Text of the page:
A hedge fund is a scheme designed to help hedge fund managers obtain billion dollar paydays through the use of leverage to make speculative bets on all manner of assets. It is an instance of heads I win and tails I don’t lose. If the wager succeeds the fund manager retains 20% of the profits. If the wager fails, the manager walks away and the investors are left with 100% of the losses.
Hopefully, you realize that I am being a little sarcastic here. The vast majority of hedge funds are run by outstanding people who are helping pension funds and institutions to generate good returns for the investments of their beneficiaries. It is true that there are and will continue to be a few bad apples, but the vast majority are providing a very useful service to ensure good returns for the retirement plans of their investors.
This is a more conventional hedge fund definition:
A private partnership of investors that utilize leverage to generate high returns
And here are a few other hedge fund definitions:
A highly flexible investment partnership consisting of a few wealthy investors that are allowed to employ speculative techniques, which are not allowed to other investors, to generate high returns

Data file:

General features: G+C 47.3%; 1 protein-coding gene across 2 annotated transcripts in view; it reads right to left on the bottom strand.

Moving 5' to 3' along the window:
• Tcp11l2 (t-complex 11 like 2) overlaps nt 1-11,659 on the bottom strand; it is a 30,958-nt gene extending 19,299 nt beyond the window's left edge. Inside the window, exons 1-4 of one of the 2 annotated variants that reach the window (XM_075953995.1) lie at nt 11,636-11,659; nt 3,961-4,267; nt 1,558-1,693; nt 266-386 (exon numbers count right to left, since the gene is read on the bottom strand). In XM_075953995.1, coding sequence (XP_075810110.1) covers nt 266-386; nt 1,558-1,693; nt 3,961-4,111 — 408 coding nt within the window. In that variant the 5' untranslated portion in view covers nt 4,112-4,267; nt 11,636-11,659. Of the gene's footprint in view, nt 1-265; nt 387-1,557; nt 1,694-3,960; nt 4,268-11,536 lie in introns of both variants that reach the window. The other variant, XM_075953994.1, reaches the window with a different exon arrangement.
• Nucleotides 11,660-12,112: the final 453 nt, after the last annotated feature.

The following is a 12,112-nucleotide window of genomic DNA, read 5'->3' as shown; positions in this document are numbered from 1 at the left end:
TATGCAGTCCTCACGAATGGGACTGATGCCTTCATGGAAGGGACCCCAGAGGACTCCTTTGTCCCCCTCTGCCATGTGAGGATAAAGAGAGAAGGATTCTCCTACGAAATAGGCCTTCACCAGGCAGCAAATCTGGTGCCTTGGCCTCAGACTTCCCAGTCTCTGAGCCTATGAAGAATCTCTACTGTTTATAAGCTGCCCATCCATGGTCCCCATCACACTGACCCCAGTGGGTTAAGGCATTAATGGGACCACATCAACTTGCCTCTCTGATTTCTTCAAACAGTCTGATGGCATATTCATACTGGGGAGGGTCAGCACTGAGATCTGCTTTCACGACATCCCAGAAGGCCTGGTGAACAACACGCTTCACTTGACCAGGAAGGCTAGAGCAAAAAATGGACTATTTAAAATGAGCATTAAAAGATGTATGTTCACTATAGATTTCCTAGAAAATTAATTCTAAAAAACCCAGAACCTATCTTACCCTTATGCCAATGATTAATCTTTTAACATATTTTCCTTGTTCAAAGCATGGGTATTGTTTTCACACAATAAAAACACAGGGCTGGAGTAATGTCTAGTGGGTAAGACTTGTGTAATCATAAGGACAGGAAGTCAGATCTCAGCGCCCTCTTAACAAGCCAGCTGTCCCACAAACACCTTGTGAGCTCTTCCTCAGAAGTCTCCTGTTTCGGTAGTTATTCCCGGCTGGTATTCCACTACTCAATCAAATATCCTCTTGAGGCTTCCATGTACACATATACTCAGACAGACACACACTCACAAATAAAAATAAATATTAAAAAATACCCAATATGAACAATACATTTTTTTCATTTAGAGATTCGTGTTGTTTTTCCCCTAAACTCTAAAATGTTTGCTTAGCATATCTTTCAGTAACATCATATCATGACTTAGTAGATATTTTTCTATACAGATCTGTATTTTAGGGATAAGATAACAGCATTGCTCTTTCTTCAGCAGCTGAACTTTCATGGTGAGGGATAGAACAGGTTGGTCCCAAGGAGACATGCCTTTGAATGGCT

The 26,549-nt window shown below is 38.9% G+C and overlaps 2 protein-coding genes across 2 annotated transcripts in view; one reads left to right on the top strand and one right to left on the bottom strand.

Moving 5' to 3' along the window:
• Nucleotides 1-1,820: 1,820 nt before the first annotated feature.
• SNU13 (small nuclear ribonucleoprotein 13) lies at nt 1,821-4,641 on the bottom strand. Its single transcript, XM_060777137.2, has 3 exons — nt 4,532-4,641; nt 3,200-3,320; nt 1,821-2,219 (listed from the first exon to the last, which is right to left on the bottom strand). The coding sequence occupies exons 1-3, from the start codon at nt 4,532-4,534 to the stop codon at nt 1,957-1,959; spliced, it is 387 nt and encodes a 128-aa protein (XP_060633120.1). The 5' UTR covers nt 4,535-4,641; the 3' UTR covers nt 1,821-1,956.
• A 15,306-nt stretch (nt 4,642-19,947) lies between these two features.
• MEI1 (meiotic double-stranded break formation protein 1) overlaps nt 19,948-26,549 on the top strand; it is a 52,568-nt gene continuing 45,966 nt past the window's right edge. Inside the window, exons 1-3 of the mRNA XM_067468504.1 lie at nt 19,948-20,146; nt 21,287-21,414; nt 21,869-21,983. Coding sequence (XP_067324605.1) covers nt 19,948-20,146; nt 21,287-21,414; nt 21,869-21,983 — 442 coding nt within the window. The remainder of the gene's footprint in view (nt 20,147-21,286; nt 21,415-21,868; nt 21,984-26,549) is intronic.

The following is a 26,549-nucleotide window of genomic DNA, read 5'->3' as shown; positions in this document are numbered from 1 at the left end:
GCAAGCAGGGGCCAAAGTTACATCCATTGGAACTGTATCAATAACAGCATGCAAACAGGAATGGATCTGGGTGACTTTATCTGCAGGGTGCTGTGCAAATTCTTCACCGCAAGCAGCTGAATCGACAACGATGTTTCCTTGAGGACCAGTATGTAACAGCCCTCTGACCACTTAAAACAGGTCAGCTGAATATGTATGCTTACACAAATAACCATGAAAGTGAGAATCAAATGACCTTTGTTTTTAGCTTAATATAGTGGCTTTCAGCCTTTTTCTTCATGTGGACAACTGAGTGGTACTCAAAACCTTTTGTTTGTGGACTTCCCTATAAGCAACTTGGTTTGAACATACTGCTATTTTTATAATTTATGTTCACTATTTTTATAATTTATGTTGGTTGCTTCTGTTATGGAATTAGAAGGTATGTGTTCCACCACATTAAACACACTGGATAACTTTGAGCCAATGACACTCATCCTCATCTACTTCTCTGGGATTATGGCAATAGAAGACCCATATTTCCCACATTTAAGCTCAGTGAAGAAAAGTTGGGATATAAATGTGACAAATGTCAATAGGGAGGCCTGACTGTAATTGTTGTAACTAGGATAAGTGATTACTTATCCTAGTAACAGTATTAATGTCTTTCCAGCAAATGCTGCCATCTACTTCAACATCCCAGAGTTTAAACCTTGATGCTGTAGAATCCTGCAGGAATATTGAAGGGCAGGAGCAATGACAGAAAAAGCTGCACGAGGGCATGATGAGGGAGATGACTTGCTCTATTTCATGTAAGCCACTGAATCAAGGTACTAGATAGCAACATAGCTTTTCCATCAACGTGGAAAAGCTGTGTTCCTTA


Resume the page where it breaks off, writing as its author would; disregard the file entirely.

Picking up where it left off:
An investment fund that is only open to accredited (i.e. wealthy) investors which focuses on alternative strategies, which are dependant on alpha generation, rather than beta, and pay a performance based fee to its manager
An exclusive partnership, which is only open to institutions and high net worth individuals that focuses on generating higher returns with lower risk through strategies unavailable to retail investors
Sparsely regulated investments which trade stocks, bonds, currencies, commodities and many other non traditional asset classes in an attempt to generate returns that are not correlated to traditional financial markets
A fund that is designed to hedge away market risk by taking hedging or short positions against long positions in an attempt to generate alpha or excess return without market risk
A pooled investment structure which aims to achieve absolute returns rather than relative returns by making shrewd investment decisions
A term that is used for all many of private investment partnerships where the manager is compensated based on performance rather than size of assets under management, which tends to align the interests of the manager and investors better, reducing the principal/agent problem